The coat of arms, with gold and silver as its metals, was an expensive option if it was to be reproduced on the bearer's possessions. But the arms are surmounted by an arrogant falcon, punningly displayed shaking its angled spear which, with its silver tip, looks as much like a pen as a weapon.

The bird may also be an allusion to the four silver falcons in Southampton's coat of arms. The design and its motto, Non sancz droict 'Not without right' , were soon mocked by Jonson whose character Puntarvolo in Every Man out of his Humour Lord Chamberlain's Men , jeers at Sogliardo, the country clown, by suggesting he should have as his motto 'Not without mustard', an allusion both to Shakespeare's motto and to the yellow colour of his arms. In John Shakespeare made an application, probably never approved, to quarter the Arden arms with Shakespeare's and thereby cement the claim to gentility by association with a far more distinguished family.

But Dethick's actions were challenged: Brooke , the York herald, identified twenty-three wrongly awarded coats of arms and, though Shakespeare's claim was defended, Shakespeare might never have been confident that the grant of arms had been fair. Soon afterwards, Shakespeare took another step towards establishing his status and position. While he was in London his wife and children had probably continued to live in Henley Street with his parents; there is no sign that Anne ever moved to London to be with her husband there.

In May Shakespeare bought New Place, reputedly the second largest house in Stratford, with five gables, ten fireplaces, and a frontage of over 60 feet , together with two barns, two gardens, and two orchards. There may have been some rebuilding—a load of stone was sold to the town council in for 10 d.


Shakespeare's store 10 quarters or about 80 bushels was about the average in the ward but, after three bad harvests, such hoarding was a serious action. In London, Quiney wrote a letter to Shakespeare , in which he is addressed as 'Loveinge Contreyman'; though probably never sent, it is the only surviving piece of correspondence with him. Clearly Shakespeare's finances were sufficient to establish him as a highly visible member of the Stratford community and one seeking to rise further as a local worthy, showing him to have been considered a Stratford resident: Sturley's plan to sell Shakespeare 'some od yardeland or other att Shottri or neare about us' was something that 'would advance him in deede' Chambers , 2.

Over subsequent years Shakespeare consolidated his position in Stratford and it was there, rather than in London, that he made his major investments, perhaps because property in Stratford was considered, mistakenly, to be less vulnerable to fire than in London. By comparison, it is not clear what sort of property Shakespeare lived in while in London at this time. Late in he was known to have been living in the parish of St Helen's, Bishopsgate, by having failed to pay various levies due at this time.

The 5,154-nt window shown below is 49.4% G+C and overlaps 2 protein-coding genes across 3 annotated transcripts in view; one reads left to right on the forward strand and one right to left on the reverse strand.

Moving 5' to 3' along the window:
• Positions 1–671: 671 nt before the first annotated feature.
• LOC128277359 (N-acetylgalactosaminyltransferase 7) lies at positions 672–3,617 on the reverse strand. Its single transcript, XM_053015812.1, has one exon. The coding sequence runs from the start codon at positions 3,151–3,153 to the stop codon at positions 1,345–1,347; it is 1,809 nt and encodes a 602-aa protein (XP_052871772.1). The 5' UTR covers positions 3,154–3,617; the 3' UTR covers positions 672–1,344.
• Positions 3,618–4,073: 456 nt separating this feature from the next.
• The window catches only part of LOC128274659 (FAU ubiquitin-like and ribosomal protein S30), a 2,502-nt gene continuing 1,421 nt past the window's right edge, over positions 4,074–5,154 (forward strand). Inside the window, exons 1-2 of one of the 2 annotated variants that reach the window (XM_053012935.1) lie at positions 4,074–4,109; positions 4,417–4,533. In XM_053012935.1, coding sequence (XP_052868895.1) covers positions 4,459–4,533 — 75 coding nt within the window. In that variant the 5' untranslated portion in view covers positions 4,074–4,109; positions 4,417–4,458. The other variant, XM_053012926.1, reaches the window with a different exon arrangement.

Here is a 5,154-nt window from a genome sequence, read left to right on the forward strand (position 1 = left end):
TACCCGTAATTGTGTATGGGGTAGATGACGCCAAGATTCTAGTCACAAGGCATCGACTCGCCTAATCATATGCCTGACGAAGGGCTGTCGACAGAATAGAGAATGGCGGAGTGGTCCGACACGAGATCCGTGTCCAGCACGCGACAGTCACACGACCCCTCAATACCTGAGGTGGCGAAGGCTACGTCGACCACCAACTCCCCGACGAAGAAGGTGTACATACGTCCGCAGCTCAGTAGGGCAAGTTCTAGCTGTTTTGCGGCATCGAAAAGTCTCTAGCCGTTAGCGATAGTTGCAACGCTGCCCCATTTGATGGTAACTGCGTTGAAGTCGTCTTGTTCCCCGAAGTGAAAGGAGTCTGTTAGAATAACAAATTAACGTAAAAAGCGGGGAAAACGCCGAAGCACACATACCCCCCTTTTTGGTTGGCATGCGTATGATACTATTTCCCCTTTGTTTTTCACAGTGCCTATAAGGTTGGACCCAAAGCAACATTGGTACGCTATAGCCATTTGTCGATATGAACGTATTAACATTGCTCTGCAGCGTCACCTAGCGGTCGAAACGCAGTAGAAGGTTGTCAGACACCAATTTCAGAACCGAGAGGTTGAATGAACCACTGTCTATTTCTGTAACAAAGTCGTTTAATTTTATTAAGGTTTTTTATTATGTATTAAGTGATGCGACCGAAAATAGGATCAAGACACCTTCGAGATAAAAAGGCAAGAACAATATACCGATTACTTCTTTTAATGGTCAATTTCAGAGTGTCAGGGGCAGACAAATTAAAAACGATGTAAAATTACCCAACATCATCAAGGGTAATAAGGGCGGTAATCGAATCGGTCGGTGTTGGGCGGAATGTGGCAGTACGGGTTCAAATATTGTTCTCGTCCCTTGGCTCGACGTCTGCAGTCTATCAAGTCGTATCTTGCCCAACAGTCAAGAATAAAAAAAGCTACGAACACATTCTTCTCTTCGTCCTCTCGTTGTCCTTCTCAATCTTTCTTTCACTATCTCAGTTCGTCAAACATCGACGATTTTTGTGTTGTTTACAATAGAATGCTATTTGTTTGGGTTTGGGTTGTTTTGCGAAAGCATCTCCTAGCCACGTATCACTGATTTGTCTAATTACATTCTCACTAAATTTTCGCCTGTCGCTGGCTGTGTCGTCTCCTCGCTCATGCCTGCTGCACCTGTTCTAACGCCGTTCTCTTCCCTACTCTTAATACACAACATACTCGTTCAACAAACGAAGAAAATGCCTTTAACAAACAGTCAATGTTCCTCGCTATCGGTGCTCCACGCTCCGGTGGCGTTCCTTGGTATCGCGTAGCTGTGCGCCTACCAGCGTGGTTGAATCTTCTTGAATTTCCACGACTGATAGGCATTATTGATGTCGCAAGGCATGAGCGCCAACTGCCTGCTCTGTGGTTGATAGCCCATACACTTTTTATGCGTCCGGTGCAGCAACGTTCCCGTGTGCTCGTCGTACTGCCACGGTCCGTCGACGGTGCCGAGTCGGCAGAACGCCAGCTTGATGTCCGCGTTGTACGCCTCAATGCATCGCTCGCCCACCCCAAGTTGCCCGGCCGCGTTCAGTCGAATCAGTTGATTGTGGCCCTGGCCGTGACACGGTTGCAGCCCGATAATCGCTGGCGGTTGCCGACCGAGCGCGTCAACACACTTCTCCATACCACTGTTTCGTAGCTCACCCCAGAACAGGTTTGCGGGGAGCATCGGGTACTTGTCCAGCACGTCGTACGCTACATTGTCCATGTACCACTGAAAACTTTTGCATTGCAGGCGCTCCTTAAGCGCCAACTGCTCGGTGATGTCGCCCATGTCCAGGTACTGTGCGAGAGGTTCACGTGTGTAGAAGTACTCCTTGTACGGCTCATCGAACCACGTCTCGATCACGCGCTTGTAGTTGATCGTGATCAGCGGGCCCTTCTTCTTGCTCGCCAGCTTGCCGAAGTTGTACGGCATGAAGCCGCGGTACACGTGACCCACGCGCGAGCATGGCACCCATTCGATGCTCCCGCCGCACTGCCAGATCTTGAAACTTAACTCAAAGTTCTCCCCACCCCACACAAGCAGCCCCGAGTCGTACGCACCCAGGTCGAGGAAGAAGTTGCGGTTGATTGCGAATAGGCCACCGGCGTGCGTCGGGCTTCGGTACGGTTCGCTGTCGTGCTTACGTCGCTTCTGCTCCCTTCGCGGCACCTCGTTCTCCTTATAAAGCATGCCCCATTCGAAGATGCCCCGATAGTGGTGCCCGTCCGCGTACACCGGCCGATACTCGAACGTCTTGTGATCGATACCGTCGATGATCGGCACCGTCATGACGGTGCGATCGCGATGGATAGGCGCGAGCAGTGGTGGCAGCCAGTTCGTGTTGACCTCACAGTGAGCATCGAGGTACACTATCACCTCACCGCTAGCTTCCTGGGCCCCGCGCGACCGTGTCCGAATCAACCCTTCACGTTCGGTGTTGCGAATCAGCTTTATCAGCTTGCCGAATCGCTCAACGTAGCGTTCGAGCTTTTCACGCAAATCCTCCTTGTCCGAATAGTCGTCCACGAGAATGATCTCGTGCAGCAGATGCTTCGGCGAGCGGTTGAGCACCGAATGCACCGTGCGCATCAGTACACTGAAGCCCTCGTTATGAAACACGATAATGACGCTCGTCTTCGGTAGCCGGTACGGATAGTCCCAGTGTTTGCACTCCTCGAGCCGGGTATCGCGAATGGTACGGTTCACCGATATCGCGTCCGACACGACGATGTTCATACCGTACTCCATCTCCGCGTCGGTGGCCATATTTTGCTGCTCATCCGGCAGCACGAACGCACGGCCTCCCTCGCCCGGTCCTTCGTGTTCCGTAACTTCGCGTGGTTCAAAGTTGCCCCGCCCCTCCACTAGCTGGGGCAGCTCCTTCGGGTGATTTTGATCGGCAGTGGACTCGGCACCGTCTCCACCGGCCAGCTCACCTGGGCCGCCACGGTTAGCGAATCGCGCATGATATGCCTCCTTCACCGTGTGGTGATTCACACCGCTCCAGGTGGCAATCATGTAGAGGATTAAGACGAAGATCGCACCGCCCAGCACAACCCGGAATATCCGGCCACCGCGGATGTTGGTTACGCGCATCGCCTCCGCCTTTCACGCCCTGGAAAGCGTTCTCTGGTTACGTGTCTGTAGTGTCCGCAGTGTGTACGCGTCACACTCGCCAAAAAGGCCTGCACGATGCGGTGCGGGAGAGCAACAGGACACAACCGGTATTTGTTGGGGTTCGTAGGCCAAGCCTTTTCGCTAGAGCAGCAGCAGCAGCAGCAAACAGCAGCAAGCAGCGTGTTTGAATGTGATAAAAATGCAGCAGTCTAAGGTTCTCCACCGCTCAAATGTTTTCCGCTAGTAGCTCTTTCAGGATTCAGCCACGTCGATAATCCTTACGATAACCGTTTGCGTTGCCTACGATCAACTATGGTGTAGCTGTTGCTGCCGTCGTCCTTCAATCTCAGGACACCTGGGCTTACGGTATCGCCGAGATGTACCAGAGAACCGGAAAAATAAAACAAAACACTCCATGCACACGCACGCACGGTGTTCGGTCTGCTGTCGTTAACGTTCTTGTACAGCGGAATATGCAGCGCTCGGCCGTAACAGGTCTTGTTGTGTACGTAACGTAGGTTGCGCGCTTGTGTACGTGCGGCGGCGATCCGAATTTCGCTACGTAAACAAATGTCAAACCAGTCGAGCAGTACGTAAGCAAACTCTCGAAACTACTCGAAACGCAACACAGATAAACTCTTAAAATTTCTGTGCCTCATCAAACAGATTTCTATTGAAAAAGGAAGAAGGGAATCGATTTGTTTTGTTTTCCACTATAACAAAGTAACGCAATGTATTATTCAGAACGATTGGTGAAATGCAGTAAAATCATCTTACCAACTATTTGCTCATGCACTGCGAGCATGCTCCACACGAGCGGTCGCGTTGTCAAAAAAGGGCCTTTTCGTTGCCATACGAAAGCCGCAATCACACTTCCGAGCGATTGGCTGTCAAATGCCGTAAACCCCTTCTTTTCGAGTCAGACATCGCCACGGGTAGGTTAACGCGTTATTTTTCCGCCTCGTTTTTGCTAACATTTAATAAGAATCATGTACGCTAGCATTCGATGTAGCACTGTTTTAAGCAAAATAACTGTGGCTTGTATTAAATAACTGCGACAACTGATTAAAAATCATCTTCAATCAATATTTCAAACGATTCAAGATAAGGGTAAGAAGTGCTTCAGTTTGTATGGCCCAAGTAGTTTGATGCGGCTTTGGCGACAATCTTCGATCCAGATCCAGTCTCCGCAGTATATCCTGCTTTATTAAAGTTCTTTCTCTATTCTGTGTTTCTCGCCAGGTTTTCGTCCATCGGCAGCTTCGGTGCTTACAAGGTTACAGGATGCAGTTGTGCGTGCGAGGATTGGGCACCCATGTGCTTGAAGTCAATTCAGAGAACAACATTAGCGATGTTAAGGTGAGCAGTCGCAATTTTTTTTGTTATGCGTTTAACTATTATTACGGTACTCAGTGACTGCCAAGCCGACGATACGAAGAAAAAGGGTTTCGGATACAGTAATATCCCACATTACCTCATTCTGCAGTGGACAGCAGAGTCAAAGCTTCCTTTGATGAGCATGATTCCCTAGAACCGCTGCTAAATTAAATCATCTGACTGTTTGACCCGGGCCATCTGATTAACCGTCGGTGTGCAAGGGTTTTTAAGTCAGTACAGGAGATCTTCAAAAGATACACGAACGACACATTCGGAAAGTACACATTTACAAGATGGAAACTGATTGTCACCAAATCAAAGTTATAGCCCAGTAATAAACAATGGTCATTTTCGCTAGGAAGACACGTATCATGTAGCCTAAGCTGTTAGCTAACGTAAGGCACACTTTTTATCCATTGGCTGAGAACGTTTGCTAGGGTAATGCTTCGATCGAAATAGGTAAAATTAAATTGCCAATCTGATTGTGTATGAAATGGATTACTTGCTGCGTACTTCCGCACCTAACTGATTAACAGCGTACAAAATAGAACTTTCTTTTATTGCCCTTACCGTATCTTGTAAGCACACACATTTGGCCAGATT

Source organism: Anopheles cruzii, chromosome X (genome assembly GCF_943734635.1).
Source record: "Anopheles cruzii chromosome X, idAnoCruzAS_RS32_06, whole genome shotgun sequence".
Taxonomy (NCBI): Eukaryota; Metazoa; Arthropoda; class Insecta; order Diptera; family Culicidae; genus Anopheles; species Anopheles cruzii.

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The location was reasonably convenient for walking to The Theatre. He had moved away by and was now resident in the Clink parish in Surrey, in the Liberty, conveniently close to the site of the new Globe Theatre where the company was resident for the rest of his career, once it had rebuilt The Theatre on its new site south of the Thames when the lease expired on the land it had occupied.

None of this suggests much of a commitment to living in London by comparison with the sustained, substantial, and frequent investment in and around Stratford. But the move to be near the Globe Theatre marks a new stage in Shakespeare's professional career and it is an apt moment to take stock.

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  • He had become a widely known and admired playwright and poet. The Parnassus plays, performed by students of St John's College, Cambridge, at the Christmas celebrations between and , mock Gullio who speaks 'nothinge but pure Shakspeare , and shreds of poetrie that he hath gathered at the theators' and praises 'sweet Mr. Poets like Richard Barnfield , John Marston , Robert Tofte , and John Weever referred to Shakespeare's plays and poems in their own poems and epigrams published in and In , in Palladis tamia: Wits Treasury , Francis Meres praised Shakespeare fulsomely all Meres's praise is fulsome : 'As Plautus and Seneca are accounted the best for Comedy and Tragedy among the Latines: so Shakespeare among the English is the most excellent in both kinds for the stage', going on to list six comedies and six tragedies four of which would now be identified as histories as proof of Shakespeare's status F.

    Meres , Palladis tamia , fol. In March John Manningham , a barrister at the Middle Temple where Shakespeare's Twelfth Night had been performed the previous month, noted a bawdy story about Shakespeare and Burbage in his diary; whether true or not, the story of Shakespeare having sex with a woman who had wanted an assignation with Burbage whom she had fallen for as Richard III indicates that Shakespeare was a figure to be gossiped about, though Manningham had to remind himself of Shakespeare's first name.